Sarah Kellogg | St. Louis Public Radio

St. Louis Mayor Francis Slay says his nominations for the city's first Civilian Oversight Board will help reduce crime by improving the relationships police have with the community. He introduced his nominees Thursday in his office by saying they reflect the diversity of the city and have the best interest of St. Louis and the police department in mind.

“The most important priority in our city now, is to reduce crime. I believe that civilian involvement in our police department is a key component of our comprehensive approach to reducing crime,” Slay said. 

Jamala Rogers (bottom left) and John Chasnoff (bottom right) after the civilian oversight board they have championed for 30 years received initial approval on April 15, 2015
File photo | Katelyn Petrin | St. Louis Public Radio

The process of getting the new St. Louis police civilian oversight board up and running has taken another small step forward.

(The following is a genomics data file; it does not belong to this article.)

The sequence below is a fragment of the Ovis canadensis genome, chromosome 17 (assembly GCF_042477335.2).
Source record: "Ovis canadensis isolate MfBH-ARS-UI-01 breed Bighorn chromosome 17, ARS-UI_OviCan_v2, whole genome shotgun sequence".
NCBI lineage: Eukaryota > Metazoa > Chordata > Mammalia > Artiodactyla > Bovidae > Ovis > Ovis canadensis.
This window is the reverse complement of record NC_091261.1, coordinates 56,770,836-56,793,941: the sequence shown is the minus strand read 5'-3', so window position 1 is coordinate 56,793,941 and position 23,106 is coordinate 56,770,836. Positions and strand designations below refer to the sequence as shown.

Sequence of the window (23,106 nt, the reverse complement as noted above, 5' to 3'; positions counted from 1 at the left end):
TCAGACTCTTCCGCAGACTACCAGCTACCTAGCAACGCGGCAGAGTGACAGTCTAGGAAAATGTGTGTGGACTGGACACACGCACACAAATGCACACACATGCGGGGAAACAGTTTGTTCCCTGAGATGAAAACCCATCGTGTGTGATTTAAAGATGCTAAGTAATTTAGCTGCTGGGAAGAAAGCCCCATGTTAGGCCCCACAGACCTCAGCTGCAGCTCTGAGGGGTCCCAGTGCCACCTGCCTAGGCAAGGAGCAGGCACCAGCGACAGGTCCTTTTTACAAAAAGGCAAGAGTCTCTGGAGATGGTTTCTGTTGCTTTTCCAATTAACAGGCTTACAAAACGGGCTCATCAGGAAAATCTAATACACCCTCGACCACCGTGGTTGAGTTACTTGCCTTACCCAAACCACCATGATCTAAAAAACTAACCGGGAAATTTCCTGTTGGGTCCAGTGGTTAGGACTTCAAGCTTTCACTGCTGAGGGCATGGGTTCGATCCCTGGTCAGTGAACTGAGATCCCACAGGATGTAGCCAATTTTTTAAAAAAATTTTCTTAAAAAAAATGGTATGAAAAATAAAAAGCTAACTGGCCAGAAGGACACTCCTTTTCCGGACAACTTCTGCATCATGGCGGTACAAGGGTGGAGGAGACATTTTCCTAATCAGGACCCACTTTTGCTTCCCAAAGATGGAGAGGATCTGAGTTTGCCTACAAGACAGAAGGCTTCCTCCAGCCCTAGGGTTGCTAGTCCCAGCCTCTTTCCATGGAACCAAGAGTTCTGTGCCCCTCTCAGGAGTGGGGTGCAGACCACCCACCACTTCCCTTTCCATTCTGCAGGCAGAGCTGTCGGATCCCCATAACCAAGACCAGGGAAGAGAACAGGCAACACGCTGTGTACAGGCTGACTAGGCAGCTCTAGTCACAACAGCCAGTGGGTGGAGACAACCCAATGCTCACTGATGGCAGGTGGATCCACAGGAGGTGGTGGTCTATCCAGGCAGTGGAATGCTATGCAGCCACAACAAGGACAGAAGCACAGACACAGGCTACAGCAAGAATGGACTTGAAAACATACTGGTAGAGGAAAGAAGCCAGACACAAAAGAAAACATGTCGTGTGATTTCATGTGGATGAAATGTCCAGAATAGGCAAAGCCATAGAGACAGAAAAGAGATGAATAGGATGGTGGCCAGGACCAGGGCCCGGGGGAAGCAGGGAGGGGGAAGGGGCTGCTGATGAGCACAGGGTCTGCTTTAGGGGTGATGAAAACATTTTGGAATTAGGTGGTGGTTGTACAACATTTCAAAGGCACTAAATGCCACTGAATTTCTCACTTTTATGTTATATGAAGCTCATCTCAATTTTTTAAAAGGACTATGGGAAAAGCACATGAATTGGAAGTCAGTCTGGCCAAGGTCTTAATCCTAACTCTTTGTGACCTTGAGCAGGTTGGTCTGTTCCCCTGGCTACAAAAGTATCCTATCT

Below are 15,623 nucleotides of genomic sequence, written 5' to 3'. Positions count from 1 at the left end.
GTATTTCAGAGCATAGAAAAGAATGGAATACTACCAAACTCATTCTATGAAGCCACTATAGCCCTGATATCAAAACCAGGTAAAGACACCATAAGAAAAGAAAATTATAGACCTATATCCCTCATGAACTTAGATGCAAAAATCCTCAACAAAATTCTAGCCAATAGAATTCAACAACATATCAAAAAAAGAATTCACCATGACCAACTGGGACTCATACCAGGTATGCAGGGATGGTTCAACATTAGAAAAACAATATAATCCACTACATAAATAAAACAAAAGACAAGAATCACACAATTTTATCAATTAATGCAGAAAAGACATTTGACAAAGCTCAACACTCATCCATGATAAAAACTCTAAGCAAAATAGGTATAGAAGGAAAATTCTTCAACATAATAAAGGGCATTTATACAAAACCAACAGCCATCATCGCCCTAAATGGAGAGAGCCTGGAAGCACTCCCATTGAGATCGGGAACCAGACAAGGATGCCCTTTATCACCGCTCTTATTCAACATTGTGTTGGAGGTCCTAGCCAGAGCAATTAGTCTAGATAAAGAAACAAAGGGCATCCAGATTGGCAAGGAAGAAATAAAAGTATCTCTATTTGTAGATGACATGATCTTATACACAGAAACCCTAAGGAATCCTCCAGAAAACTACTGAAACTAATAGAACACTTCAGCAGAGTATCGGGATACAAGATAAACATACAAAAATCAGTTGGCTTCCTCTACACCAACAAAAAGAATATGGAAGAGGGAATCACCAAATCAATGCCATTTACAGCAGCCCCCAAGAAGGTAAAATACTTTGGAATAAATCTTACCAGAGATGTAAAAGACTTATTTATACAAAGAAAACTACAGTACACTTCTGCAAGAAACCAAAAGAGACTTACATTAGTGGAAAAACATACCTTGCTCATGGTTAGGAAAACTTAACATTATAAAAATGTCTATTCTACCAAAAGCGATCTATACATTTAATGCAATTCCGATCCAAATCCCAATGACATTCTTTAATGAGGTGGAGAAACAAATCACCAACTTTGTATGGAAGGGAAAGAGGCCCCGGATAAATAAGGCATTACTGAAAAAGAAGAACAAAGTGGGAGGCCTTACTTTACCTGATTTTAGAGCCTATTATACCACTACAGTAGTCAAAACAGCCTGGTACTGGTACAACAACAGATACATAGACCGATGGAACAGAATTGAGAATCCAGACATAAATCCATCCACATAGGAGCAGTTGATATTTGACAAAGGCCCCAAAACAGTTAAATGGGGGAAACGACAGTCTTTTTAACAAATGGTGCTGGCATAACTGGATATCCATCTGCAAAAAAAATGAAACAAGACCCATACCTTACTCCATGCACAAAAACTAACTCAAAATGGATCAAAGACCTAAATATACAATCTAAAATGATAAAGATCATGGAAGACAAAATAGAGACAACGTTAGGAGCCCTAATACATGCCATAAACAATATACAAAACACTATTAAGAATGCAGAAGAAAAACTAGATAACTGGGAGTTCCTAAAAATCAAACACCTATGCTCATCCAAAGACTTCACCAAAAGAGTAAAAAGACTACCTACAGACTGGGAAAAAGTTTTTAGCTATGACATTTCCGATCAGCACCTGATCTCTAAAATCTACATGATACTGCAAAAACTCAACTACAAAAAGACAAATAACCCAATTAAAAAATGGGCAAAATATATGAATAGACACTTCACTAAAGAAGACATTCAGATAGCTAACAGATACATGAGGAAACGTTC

(via Flickr/mike matney)

The city of St. Louis will soon have a civilian oversight board. And, new police cameras in the city aim to reduce crime, but do they infringe on privacy?

Those were just two of the topics before our legal roundtable guests, our monthly show that takes a look at relevant issues pertaining to the law.

Board of Aldermen President Lewis Reed signs legislation creating a civilian oversight board for St. Louis Metropolitan Police Department.
Rachel Lippmann | St. Louis Public Radio | File photo